Laos puts 5 – 8% tariff duties on imported cement; areas located far from the plants prefer to import cement from neighbouring countries because of domestic logistics constraints. With the likely inter-ASEAN and Chinese tariff elimination of the CMLV countries (Cambodia, Myanmar, Laos and Vietnam) in 2015, Laos cement would face strong competition from imported cement as imported products are much cheaper and of higher quality.


The demand for cement in Singapore was 5.5 million t in 2011 and the expected cement consumption in 2012 is 5.8 million t. Demand is expected to increase at 5% over the next few years. Almost all of Singapore’s cement demand is met through imports, with 50% of cement imported from Japan. Of the total imports, OPC comprises 80% and slag cement 20%. With three cement terminals for unloading under construction, zero trade tariffs and excellent logistics infrastructure, Singapore is likely to continue operating as a trade hub, importing cement from neighbouring countries to meet its domestic consumption.

Hong Kong

The demand for cement in Hong Kong has remained between 2.8 – 3 million tpa over the past few years and the expected annual growth is approximately 5%. In its 2012 – 13 budget, the Hong Kong government has projected that total public spending on infrastructure will go up by 7.4% to HK$62 billion (US$7.9 billion) for the fiscal year ending 31 March 2013.

Hong Kong has only one integrated cement plant, owned by Green Island Cement, with a grinding capacity of 2.5 million tpa and clinker production capacity of 1.5 million tpa. The plant has the major disadvantage of needing to import all of its raw materials from Japan and the Philippines. To meet its excess demand over domestic supply, Hong Kong imports cement from China.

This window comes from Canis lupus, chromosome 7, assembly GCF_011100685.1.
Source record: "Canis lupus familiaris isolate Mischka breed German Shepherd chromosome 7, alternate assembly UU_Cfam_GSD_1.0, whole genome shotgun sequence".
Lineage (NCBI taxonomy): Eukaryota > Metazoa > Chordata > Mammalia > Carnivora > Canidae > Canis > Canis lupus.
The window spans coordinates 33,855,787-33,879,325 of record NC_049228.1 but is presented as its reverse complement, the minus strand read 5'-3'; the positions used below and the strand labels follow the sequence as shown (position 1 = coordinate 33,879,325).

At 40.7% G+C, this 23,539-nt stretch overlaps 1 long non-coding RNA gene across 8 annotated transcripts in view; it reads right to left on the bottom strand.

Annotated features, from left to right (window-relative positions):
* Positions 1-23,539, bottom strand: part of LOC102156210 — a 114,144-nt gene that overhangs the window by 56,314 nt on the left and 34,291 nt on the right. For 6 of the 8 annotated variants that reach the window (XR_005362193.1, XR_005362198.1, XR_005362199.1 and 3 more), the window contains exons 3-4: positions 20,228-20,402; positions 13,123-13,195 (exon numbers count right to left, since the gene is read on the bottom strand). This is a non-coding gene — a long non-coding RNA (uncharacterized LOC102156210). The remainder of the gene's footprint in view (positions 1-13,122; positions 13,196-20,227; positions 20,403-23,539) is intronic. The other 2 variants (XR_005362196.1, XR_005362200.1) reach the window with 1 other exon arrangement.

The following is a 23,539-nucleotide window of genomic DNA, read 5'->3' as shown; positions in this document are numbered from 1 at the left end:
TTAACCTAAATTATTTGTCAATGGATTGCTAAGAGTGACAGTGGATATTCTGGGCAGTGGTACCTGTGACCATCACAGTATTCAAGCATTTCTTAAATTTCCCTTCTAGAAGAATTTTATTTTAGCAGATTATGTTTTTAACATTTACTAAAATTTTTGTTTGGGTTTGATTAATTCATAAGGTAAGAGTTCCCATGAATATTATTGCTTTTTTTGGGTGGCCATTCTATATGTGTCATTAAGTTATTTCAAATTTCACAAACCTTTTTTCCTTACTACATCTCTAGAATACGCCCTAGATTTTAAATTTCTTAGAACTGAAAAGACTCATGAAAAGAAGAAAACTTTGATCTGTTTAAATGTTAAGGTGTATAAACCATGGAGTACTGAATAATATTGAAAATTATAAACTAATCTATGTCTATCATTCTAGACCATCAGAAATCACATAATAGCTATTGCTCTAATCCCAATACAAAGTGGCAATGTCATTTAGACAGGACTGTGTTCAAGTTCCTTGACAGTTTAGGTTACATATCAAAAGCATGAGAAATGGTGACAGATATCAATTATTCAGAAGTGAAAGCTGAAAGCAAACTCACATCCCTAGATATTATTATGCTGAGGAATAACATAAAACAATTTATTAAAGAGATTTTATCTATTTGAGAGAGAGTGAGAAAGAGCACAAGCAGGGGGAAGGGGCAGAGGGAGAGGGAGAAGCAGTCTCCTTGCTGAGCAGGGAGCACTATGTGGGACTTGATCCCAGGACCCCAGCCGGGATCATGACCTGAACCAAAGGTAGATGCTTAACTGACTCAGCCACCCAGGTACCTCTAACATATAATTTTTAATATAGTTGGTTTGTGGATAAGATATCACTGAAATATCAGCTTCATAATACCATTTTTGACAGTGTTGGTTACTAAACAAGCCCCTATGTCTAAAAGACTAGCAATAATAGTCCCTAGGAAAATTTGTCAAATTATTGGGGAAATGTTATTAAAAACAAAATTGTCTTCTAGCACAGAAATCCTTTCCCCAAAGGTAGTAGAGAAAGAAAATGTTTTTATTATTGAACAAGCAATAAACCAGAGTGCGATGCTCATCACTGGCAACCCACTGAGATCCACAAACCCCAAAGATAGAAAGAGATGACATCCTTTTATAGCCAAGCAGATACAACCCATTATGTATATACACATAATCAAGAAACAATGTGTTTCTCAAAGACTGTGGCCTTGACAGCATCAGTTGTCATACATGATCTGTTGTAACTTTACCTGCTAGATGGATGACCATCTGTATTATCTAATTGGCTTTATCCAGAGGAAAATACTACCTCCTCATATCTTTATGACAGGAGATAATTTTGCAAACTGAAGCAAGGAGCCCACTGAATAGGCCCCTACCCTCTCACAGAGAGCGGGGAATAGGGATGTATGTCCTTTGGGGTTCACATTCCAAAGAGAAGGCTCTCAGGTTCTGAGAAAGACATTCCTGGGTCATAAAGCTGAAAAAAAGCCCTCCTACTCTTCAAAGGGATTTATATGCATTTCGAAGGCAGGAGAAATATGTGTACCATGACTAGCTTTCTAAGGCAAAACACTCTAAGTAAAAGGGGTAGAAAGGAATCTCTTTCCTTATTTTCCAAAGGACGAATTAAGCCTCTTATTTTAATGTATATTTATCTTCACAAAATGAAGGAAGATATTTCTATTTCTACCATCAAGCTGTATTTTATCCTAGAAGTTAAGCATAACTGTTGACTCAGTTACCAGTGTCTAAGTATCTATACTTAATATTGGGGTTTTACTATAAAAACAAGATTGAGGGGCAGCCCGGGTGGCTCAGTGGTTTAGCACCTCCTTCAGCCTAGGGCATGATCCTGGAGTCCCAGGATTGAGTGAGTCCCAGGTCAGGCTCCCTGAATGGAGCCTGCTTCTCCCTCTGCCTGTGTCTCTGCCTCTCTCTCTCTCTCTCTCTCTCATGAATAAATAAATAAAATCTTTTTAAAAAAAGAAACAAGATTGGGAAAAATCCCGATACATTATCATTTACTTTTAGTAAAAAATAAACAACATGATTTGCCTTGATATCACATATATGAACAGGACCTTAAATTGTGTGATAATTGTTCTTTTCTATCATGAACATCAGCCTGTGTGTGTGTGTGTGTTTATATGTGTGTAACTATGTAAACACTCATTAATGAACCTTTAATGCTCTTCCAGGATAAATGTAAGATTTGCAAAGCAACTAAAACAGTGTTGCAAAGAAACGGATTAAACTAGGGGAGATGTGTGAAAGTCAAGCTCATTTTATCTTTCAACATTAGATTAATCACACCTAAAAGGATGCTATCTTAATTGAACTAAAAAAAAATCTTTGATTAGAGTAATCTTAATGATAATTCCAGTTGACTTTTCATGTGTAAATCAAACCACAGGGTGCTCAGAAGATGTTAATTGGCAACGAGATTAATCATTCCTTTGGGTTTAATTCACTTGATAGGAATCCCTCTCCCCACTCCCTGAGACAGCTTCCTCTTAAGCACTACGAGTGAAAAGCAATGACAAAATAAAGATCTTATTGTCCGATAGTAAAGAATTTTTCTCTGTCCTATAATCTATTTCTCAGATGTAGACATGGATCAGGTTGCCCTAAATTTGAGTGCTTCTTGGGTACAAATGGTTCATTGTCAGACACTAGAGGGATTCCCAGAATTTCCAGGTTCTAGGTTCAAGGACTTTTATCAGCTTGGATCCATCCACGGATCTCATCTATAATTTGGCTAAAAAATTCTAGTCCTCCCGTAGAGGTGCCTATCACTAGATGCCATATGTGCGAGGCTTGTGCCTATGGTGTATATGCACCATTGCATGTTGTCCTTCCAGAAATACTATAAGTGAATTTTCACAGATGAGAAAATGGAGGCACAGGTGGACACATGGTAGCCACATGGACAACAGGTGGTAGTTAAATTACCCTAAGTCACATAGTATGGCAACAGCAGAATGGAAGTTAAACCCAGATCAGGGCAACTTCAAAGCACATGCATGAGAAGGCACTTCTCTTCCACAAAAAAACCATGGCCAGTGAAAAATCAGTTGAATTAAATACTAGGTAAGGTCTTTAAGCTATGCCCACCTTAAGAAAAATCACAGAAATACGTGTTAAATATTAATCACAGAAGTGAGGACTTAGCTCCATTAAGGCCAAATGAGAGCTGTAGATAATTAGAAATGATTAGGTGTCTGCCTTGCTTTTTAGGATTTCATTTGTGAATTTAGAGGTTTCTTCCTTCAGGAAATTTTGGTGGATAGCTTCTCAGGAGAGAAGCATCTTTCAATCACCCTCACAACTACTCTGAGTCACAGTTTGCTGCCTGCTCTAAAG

With excellent domestic infrastructure, lack of input raw materials for cement production, and zero tariff and VAT rates, Hong Kong is poised to depend on imports to meet its cement demand over the medium-term.


Cement demand in Cambodia was 2.5 million t in 2010 and is expected to grow at 10% over the next few years. As per IMF predictions, the country is expected to be one of the fastest growing developing economies in the Asia Pacific region.

Cambodia is dependent on imports to meet its excess demand over its domestic production. Thailand’s Siam Cement has its cement production facility in Cambodia and it produced 1 million t in 2010. The company has future plans to expand capacity to achieve total production of 2 million tpa. To fulfill its overall demand of 2.5 million tpa, Cambodia imports cement from Thailand, Laos and Vietnam.


Among the six countries evaluated above, the Philippines and Myanmar will primarily focus on domestic capacity expansion for meeting cement demand. Laos, Singapore, Hong Kong and Cambodia will continue to depend on imports for a variety of reasons, ranging from lack of raw materials to poor domestic infrastructure. Emerging capacity expansion and trade trends in these countries will also impact some of the big trading nations in the region such as China, Thailand and Vietnam. Cement manufacturers would benefit from incorporating these emerging trends into their country and regional expansion plans.


  1. Cement Manufacturer’s Association of Philippines,
  2. LV Technology Public Company Limited
  3. Asian Development Bank
  4. National Portal of Laos
  5. Cement and Concrete Association of Singapore
  6. IMF World Economy Outlook, October 2012 Update
  7. Bangkok Post,
  8. Asia News Network,
  9. China Daily,
  10. CemNet,
  11. Azom,
  12. Cement China,
  13. Lao Voices,
  14. Manila Bulletin,

Written by Anuj Gupta and Peter Hopper, Strategic Decisions Group. This is an abridged version of the full article, which appeared in the February 2013 issue of World Cement. Subscribers can view the full article by logging in.